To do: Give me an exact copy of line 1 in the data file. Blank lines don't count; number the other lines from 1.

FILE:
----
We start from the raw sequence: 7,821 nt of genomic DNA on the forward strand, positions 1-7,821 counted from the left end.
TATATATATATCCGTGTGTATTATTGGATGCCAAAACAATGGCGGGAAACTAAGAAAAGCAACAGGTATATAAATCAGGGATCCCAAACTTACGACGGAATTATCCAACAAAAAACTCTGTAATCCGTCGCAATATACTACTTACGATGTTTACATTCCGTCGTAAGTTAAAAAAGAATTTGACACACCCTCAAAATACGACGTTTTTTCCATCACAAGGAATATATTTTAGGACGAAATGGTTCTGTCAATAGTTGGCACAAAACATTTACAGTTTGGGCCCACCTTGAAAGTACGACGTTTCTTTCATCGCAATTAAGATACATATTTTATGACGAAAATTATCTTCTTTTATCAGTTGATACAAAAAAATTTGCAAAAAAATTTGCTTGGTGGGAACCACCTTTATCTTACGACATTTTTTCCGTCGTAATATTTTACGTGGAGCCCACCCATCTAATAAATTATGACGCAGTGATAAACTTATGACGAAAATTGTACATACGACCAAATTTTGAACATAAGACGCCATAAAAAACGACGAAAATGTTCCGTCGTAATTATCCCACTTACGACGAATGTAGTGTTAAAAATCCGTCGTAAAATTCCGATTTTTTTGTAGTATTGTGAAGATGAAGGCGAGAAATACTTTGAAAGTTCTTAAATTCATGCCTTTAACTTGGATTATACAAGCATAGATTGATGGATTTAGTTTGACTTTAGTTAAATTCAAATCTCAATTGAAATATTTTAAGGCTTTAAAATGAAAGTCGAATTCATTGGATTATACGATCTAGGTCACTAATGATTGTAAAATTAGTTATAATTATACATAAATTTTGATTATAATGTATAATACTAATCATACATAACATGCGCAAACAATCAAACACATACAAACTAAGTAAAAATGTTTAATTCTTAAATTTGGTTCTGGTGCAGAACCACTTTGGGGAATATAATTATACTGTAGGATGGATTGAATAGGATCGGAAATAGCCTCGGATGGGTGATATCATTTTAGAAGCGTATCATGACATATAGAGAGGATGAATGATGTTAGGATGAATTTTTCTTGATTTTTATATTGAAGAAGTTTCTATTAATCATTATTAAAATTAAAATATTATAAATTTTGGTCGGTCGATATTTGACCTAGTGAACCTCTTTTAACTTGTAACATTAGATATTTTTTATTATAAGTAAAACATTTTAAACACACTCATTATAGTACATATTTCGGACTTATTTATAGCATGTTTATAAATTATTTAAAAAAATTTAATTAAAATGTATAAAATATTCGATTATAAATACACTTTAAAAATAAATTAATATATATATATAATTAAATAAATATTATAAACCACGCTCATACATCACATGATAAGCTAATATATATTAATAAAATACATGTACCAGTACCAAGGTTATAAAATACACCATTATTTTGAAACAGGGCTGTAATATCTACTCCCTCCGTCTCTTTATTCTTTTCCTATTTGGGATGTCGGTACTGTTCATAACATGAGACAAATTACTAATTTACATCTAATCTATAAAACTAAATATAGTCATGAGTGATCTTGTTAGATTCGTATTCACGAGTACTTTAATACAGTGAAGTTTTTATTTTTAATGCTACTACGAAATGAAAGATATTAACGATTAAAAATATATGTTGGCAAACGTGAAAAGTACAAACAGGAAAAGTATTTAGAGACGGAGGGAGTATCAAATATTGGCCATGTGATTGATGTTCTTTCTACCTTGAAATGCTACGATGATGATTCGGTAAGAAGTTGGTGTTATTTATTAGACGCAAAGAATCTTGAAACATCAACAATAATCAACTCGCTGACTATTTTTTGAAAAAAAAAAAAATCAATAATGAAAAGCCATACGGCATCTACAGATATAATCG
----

We start from the raw sequence: 7,821 nt of genomic DNA on the forward strand, positions 1-7,821 counted from the left end.